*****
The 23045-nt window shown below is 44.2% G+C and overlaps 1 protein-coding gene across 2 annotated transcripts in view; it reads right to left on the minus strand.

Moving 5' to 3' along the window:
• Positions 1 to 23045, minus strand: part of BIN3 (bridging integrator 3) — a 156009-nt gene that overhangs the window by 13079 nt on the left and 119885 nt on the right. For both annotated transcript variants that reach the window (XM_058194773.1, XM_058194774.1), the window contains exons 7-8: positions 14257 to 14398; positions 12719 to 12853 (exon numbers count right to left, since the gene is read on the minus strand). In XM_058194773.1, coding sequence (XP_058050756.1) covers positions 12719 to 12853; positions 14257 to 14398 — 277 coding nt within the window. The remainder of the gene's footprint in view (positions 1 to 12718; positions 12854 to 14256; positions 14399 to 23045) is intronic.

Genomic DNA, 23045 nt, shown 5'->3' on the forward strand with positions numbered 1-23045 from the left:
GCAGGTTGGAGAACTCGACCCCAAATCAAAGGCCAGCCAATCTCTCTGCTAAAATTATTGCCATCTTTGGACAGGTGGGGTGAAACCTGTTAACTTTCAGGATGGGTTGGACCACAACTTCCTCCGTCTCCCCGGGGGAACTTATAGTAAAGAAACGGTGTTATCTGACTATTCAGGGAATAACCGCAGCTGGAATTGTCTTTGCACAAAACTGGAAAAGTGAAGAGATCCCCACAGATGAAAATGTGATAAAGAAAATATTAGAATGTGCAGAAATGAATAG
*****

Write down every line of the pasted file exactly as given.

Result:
The 23045-nt window shown below is 44.2% G+C and overlaps 1 protein-coding gene across 2 annotated transcripts in view; it reads right to left on the minus strand.

Moving 5' to 3' along the window:
• Positions 1 to 23045, minus strand: part of BIN3 (bridging integrator 3) — a 156009-nt gene that overhangs the window by 13079 nt on the left and 119885 nt on the right. For both annotated transcript variants that reach the window (XM_058194773.1, XM_058194774.1), the window contains exons 7-8: positions 14257 to 14398; positions 12719 to 12853 (exon numbers count right to left, since the gene is read on the minus strand). In XM_058194773.1, coding sequence (XP_058050756.1) covers positions 12719 to 12853; positions 14257 to 14398 — 277 coding nt within the window. The remainder of the gene's footprint in view (positions 1 to 12718; positions 12854 to 14256; positions 14399 to 23045) is intronic.

Genomic DNA, 23045 nt, shown 5'->3' on the forward strand with positions numbered 1-23045 from the left:
GCAGGTTGGAGAACTCGACCCCAAATCAAAGGCCAGCCAATCTCTCTGCTAAAATTATTGCCATCTTTGGACAGGTGGGGTGAAACCTGTTAACTTTCAGGATGGGTTGGACCACAACTTCCTCCGTCTCCCCGGGGGAACTTATAGTAAAGAAACGGTGTTATCTGACTATTCAGGGAATAACCGCAGCTGGAATTGTCTTTGCACAAAACTGGAAAAGTGAAGAGATCCCCACAGATGAAAATGTGATAAAGAAAATATTAGAATGTGCAGAAATGAATAG